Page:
Seattle City Light is celebrating the restoration of the historic light show at the Skagit Hydroelectric Project’s Ladder Creek Falls in Newhalem.
Superintendent Jorge Carrasco oversaw the official re-lighting of the falls Tuesday night at a ceremony with the project team and invited guests.
“It is a thrill to bring back this spectacular light show at Ladder Creek Falls,” Carrasco said. “Over the years, the beautiful lights have created special memories for thousands of visitors, who also had the chance to learn about the value of public power and clean, hydroelectric energy here at the Skagit Hydroelectric Project. I know that this new, improved show will do the same thing for years to come and I’m sure City Light’s first superintendent, J.D. Ross, would be proud.”
Ross installed colored lights at the falls in the 1920s and 30s to create “a paradise of color in the wilderness.” The lights were part of his dedicated efforts to win public appreciation for the municipally owned Skagit Hydroelectric Project. The designs were largely a product of his personal idea’s and inspirations for artistic illumination. For visitors of that era, the lights created a fairyland symbolizing the new wonders of electricity.
Over the years, the original, historic system slowly fell into disrepair. By the end of 2004, the lighting system was completely dark.
In 2008, City Light started working to restore the lights. The design team of Berger Partnership and Candela was hired for $164,000 to design the new system to recreate the historic appearance while meeting current electrical and safety codes. Candela completed the designs in 2009. Valley Electric was awarded the $900,000 contract and started construction in 2010. The labor-intensive work, which also included rebuilding concrete stairs and installing a seating area, handrails, guard rails, signs, and benches, is now complete. Visitors will be able to enjoy a spectacle of changing lights within the glacier fed falls nightly from dark until midnight.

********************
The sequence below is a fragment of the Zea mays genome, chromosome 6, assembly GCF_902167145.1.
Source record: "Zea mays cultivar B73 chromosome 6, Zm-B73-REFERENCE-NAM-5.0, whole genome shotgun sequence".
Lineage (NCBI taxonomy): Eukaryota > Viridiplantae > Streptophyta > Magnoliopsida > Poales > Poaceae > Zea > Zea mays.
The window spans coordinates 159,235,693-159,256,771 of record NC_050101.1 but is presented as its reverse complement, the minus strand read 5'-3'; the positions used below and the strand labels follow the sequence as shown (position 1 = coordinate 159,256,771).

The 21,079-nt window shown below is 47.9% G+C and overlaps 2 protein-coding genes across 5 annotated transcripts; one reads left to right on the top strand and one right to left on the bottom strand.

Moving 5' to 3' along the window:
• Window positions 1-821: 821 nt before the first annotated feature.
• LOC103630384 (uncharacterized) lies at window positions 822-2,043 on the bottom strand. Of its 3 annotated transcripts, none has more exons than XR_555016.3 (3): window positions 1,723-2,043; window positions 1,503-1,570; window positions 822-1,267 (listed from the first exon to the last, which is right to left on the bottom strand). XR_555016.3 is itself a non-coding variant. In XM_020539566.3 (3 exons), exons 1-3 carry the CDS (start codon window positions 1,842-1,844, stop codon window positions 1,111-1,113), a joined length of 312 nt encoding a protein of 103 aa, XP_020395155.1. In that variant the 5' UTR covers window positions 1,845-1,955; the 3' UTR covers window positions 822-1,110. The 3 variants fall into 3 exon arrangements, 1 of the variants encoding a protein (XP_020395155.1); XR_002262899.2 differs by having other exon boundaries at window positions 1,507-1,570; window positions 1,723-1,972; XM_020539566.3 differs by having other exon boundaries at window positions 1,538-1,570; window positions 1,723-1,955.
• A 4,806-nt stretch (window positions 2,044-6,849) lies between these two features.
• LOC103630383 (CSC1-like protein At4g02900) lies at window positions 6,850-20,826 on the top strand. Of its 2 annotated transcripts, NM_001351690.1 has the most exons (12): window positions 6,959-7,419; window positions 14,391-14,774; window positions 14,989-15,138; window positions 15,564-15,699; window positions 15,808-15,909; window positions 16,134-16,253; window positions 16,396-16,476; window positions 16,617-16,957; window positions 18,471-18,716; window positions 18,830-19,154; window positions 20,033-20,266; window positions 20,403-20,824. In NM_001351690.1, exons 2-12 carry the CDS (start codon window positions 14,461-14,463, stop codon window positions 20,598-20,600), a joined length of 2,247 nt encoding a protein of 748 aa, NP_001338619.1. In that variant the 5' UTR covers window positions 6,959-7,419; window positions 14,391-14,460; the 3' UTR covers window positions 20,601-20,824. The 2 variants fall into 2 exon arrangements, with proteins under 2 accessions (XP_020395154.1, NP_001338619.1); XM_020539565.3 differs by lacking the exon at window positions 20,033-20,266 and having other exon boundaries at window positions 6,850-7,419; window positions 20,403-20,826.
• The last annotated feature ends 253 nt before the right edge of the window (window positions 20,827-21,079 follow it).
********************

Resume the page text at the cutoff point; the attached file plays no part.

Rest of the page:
About 30 programmable, energy efficient LED light fixtures were installed to replace the original 1,000 watt spotlights. The new fixtures can be individually programmed to any color for any length of time, proving an almost unlimited number of options. The new lights use about 90 percent less electricity than the original fixtures.
“I am thrilled to be a part of this celebration of the return of the lights to Ladder Creek Falls,” said Gretchen Luxenberg, a National Park Service historian. “There is a renaissance going on in Newhalem with the historic designed landscape, and City Light should be applauded for its stewardship of these significant and unique resources.”
The light show is programmed to last 15 minutes and repeats throughout the evening. City Light anticipates developing additional programs for special events. Watch a video of the light show here or here.
Ladder Creek Falls is a part of the Newhalem Historic District, which is listed on the National Register of Historic Places.
Seattle City Light is the 10th largest public electric utility in the United States. It has some of the lowest cost customer rates of any urban utility, providing reliable, renewable and environmentally responsible power to nearly 1 million Seattle area residents. City Light has been greenhouse gas neutral since 2005, the first electric utility in the nation to achieve that distinction.